Demand for cyber insurance has skyrocketed lately, and companies seem to be taking advantage of it quickly. A new report by cybersecurity firm Delinea finds that nearly 80% of organizations that have coverage have used it, and 50% have used it more than once. Yet only 30% have policies covering critical risks associated with ransomware attacks. As a result, demands from insurers to implement security controls are already increasing: more than half say they are required to conduct cybersecurity awareness training, and just under half are being asked to implement measures such as MFA and regular data backups.
Insurers are increasing costs, requirements in the booming cyber insurance market
The Covid-19 pandemic has unleashed an unprecedented wave of cybercrime, particularly ransomware, which in turn has fueled demand for cyber insurance. Insurers have already scaled back coverage and increased premiums in response, but based on continued usage patterns, it’s likely the market adjustment is ongoing.
Businesses have struggled to get adequate cyber coverage over the past year, with other recent studies showing that the majority do not carry enough to offset the cost of a ransomware attack. Delinea’s findings support this trend, with just under one in three respondents saying they are insured against critical risks such as ransomware, ransomware negotiations, and ransom payment decisions. Just under half say they are covered for data recovery costs.
This is despite the fact that 93% of respondents said their cyber insurance applications were approved on the first try, and the same number also said their companies allocated adequate budget for policy purchases. Overall, 70% say they applied for cyber insurance, and 65% of them say the approval process took less than three months.
40% of respondents requested new coverage based on the overall risk mitigation policy, and 25% said news about recent ransomware incidents was a key reason for this decision. 33% indicated that the request for more or better reporting came directly from senior management or a board of directors.
The first expected reaction to the widespread use of coverage would be an increase in premium amounts, and 75% of respondents say this has happened to them. And 65% of those respondents said the premium has increased by at least 50% and in some cases by as much as 100%. But insurers are not stopping at rising costs; They’re also demanding new and tighter security controls to reduce the likelihood of a data breach leading to a claim. 51% of respondents say cybersecurity awareness training is now mandatory to maintain coverage, and 47% say they must implement antivirus and anti-malware solutions, MFA, and regular data backups. When insurers establish Privileged Access Management requirements, 43% of respondents say they already have the appropriate elements in place, and 42% say they need to purchase new solutions to meet the criteria.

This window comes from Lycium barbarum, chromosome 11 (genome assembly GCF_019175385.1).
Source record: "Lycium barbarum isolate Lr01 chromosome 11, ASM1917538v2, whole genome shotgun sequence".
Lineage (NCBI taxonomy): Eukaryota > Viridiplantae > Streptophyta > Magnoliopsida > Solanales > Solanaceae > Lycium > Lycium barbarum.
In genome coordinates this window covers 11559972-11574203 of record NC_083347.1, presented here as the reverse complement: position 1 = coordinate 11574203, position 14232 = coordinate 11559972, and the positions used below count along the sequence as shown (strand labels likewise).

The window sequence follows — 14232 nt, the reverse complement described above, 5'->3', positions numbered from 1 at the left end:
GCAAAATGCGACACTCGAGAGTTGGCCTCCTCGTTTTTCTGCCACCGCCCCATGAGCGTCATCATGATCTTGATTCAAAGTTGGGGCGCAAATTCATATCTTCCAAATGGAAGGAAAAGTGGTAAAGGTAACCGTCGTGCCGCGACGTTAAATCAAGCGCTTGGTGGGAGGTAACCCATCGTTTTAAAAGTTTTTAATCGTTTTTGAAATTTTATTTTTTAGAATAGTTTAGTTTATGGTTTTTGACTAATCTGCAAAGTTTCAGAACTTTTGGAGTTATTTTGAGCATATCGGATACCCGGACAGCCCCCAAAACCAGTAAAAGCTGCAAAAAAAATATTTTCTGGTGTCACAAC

Improving security controls is increasingly becoming a requirement to maintain cyber coverage
At first glance, the fact that 80% of policyholders report damage in such a short time does not appear to be a sustainable business model. For comparison, some estimates put the number of motor policyholders making claims each year at around 6%. There are limited options in terms of rising costs and limiting coverage circumstances, making mandatory security controls the natural next area for insurers to expand into.
At the moment, insurers usually simply provide policyholders with checklists of minimum security checks. However, this does not necessarily mean that they are monitored or used properly. A likely next development, possibly very soon for the highest risk sectors, is an industry standard requirement to actually demonstrate the effectiveness of the defensive stance in a simulated attack.
Another trend that has already been documented is that insurers are simply fleeing ransomware coverage, telling policyholders that they are on their own in this particular area. Ransomware is, on average, the most damaging segment of cybercrime, with global average demand now reaching a quarter of a million dollars (rising to over $1 million in some countries like the US). The cleaning costs are also at least a few times higher than the demand.
At least those looking for new or improved cyber insurance coverage should reckon that the intention of relying on the policy (or government help) to get out of trouble is no longer acceptable in the current environment. A change in insurance policies now is an ideal opportunity to review security controls, mitigation strategies and data backup systems.
Avishai Avivi, CISO at SafeBreach, advises companies that have relied solely on insurance for their data breach management plan to immediately review their approach: “Cyber insurance helps cybersecurity professionals manage risk by transferring the costs of a data breach. However, if 80% of companies with cyber insurance are actually using it, insurance providers will soon have to adjust their calculations.”
“To that end, more and more cyber insurance companies are requiring their customers to implement specific security controls before offering insurance coverage. The challenge is that this does not necessarily guarantee that their customers are using these controls properly,” added Avivi. “As this trend continues, we anticipate that cyber insurance companies will require or incentivize companies seeking coverage to implement security validation and attacker simulation as part of their ongoing security program. This is especially true for customers in regulated industries or with very high-risk digital assets such as personal records.”